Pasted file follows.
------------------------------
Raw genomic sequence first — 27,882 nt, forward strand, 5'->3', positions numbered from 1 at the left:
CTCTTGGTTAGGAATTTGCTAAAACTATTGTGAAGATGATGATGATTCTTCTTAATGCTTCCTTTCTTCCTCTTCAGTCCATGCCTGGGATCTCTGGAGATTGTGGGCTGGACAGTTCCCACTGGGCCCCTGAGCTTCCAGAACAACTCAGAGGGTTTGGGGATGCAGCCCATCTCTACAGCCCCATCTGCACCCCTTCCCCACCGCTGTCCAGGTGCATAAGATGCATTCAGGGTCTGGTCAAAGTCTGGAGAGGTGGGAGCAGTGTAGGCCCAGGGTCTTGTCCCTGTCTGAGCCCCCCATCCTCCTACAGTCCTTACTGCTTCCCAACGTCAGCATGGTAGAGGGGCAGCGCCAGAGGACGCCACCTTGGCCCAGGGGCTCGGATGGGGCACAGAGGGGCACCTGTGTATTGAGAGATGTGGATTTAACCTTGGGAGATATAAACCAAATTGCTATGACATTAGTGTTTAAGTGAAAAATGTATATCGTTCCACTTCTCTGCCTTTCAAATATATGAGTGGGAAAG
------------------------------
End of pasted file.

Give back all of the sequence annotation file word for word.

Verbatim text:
Raw genomic sequence first — 27,882 nt, forward strand, 5'->3', positions numbered from 1 at the left:
CTCTTGGTTAGGAATTTGCTAAAACTATTGTGAAGATGATGATGATTCTTCTTAATGCTTCCTTTCTTCCTCTTCAGTCCATGCCTGGGATCTCTGGAGATTGTGGGCTGGACAGTTCCCACTGGGCCCCTGAGCTTCCAGAACAACTCAGAGGGTTTGGGGATGCAGCCCATCTCTACAGCCCCATCTGCACCCCTTCCCCACCGCTGTCCAGGTGCATAAGATGCATTCAGGGTCTGGTCAAAGTCTGGAGAGGTGGGAGCAGTGTAGGCCCAGGGTCTTGTCCCTGTCTGAGCCCCCCATCCTCCTACAGTCCTTACTGCTTCCCAACGTCAGCATGGTAGAGGGGCAGCGCCAGAGGACGCCACCTTGGCCCAGGGGCTCGGATGGGGCACAGAGGGGCACCTGTGTATTGAGAGATGTGGATTTAACCTTGGGAGATATAAACCAAATTGCTATGACATTAGTGTTTAAGTGAAAAATGTATATCGTTCCACTTCTCTGCCTTTCAAATATATGAGTGGGAAAG